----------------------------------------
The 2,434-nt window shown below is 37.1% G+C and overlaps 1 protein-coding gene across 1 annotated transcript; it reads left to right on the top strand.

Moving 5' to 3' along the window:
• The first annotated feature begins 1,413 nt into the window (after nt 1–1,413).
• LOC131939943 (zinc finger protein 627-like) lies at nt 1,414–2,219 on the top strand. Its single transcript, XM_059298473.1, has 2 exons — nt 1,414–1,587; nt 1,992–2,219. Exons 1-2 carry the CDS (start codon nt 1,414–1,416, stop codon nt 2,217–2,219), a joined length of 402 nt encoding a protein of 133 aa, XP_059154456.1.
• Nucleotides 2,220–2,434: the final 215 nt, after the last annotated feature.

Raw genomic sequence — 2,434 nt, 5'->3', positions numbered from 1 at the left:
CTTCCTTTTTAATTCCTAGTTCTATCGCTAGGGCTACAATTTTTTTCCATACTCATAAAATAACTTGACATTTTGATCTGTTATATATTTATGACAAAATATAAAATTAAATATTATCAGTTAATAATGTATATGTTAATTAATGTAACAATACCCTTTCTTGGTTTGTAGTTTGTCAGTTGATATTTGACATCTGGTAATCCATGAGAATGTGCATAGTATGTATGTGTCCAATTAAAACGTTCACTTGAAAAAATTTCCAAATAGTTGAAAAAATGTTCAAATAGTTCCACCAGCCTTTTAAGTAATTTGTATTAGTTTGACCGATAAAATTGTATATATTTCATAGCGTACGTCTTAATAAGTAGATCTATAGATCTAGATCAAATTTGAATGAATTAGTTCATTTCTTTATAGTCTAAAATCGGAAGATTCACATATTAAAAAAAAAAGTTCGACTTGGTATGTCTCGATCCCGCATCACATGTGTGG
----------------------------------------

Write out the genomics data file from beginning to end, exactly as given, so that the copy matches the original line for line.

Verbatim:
The 2,434-nt window shown below is 37.1% G+C and overlaps 1 protein-coding gene across 1 annotated transcript; it reads left to right on the top strand.

Moving 5' to 3' along the window:
• The first annotated feature begins 1,413 nt into the window (after nt 1–1,413).
• LOC131939943 (zinc finger protein 627-like) lies at nt 1,414–2,219 on the top strand. Its single transcript, XM_059298473.1, has 2 exons — nt 1,414–1,587; nt 1,992–2,219. Exons 1-2 carry the CDS (start codon nt 1,414–1,416, stop codon nt 2,217–2,219), a joined length of 402 nt encoding a protein of 133 aa, XP_059154456.1.
• Nucleotides 2,220–2,434: the final 215 nt, after the last annotated feature.

Raw genomic sequence — 2,434 nt, 5'->3', positions numbered from 1 at the left:
CTTCCTTTTTAATTCCTAGTTCTATCGCTAGGGCTACAATTTTTTTCCATACTCATAAAATAACTTGACATTTTGATCTGTTATATATTTATGACAAAATATAAAATTAAATATTATCAGTTAATAATGTATATGTTAATTAATGTAACAATACCCTTTCTTGGTTTGTAGTTTGTCAGTTGATATTTGACATCTGGTAATCCATGAGAATGTGCATAGTATGTATGTGTCCAATTAAAACGTTCACTTGAAAAAATTTCCAAATAGTTGAAAAAATGTTCAAATAGTTCCACCAGCCTTTTAAGTAATTTGTATTAGTTTGACCGATAAAATTGTATATATTTCATAGCGTACGTCTTAATAAGTAGATCTATAGATCTAGATCAAATTTGAATGAATTAGTTCATTTCTTTATAGTCTAAAATCGGAAGATTCACATATTAAAAAAAAAAGTTCGACTTGGTATGTCTCGATCCCGCATCACATGTGTGG